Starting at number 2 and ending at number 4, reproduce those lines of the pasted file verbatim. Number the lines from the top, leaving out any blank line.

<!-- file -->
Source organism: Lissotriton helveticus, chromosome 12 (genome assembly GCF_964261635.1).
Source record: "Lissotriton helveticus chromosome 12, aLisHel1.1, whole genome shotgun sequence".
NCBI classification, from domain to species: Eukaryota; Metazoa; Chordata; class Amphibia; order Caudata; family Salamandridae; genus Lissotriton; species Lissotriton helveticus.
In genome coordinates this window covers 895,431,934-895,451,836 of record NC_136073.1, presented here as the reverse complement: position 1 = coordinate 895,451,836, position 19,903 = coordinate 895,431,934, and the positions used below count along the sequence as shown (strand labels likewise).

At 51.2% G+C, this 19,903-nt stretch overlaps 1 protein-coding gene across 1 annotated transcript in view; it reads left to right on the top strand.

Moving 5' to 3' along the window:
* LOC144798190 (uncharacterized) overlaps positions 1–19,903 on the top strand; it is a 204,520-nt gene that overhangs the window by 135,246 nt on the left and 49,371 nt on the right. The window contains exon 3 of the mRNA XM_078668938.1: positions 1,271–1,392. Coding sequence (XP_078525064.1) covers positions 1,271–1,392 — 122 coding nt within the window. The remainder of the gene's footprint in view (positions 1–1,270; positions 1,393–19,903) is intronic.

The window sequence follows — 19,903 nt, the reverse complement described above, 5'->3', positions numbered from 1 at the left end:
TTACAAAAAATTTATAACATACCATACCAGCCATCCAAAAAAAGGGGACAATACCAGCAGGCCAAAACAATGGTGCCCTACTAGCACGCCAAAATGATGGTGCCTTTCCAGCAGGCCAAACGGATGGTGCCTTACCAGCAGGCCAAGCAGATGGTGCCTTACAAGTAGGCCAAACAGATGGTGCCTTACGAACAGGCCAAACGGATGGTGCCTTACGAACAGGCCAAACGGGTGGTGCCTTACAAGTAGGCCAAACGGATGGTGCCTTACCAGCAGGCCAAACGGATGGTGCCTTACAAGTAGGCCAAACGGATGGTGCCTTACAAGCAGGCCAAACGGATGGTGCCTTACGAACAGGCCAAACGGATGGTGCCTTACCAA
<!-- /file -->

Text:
Source record: "Lissotriton helveticus chromosome 12, aLisHel1.1, whole genome shotgun sequence".
NCBI classification, from domain to species: Eukaryota; Metazoa; Chordata; class Amphibia; order Caudata; family Salamandridae; genus Lissotriton; species Lissotriton helveticus.
In genome coordinates this window covers 895,431,934-895,451,836 of record NC_136073.1, presented here as the reverse complement: position 1 = coordinate 895,451,836, position 19,903 = coordinate 895,431,934, and the positions used below count along the sequence as shown (strand labels likewise).